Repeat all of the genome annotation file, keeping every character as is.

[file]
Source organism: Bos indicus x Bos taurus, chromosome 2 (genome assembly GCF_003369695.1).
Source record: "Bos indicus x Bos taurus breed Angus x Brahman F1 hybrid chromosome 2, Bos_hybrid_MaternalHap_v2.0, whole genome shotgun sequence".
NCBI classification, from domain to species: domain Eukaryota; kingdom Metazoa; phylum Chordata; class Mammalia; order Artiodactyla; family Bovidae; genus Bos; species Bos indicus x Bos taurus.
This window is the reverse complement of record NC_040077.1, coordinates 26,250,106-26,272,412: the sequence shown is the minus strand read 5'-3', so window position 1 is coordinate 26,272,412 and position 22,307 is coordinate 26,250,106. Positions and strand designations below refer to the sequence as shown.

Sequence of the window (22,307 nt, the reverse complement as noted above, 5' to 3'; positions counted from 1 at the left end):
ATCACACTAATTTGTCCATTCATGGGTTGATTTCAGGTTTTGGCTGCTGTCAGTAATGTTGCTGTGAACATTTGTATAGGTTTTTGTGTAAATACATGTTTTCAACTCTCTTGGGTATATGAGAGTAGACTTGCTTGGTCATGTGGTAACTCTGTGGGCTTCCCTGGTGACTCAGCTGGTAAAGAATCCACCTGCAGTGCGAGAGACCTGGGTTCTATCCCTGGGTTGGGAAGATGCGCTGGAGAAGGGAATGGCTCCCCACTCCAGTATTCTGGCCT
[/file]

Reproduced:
Source organism: Bos indicus x Bos taurus, chromosome 2 (genome assembly GCF_003369695.1).
Source record: "Bos indicus x Bos taurus breed Angus x Brahman F1 hybrid chromosome 2, Bos_hybrid_MaternalHap_v2.0, whole genome shotgun sequence".
NCBI classification, from domain to species: domain Eukaryota; kingdom Metazoa; phylum Chordata; class Mammalia; order Artiodactyla; family Bovidae; genus Bos; species Bos indicus x Bos taurus.
This window is the reverse complement of record NC_040077.1, coordinates 26,250,106-26,272,412: the sequence shown is the minus strand read 5'-3', so window position 1 is coordinate 26,272,412 and position 22,307 is coordinate 26,250,106. Positions and strand designations below refer to the sequence as shown.

Sequence of the window (22,307 nt, the reverse complement as noted above, 5' to 3'; positions counted from 1 at the left end):
ATCACACTAATTTGTCCATTCATGGGTTGATTTCAGGTTTTGGCTGCTGTCAGTAATGTTGCTGTGAACATTTGTATAGGTTTTTGTGTAAATACATGTTTTCAACTCTCTTGGGTATATGAGAGTAGACTTGCTTGGTCATGTGGTAACTCTGTGGGCTTCCCTGGTGACTCAGCTGGTAAAGAATCCACCTGCAGTGCGAGAGACCTGGGTTCTATCCCTGGGTTGGGAAGATGCGCTGGAGAAGGGAATGGCTCCCCACTCCAGTATTCTGGCCT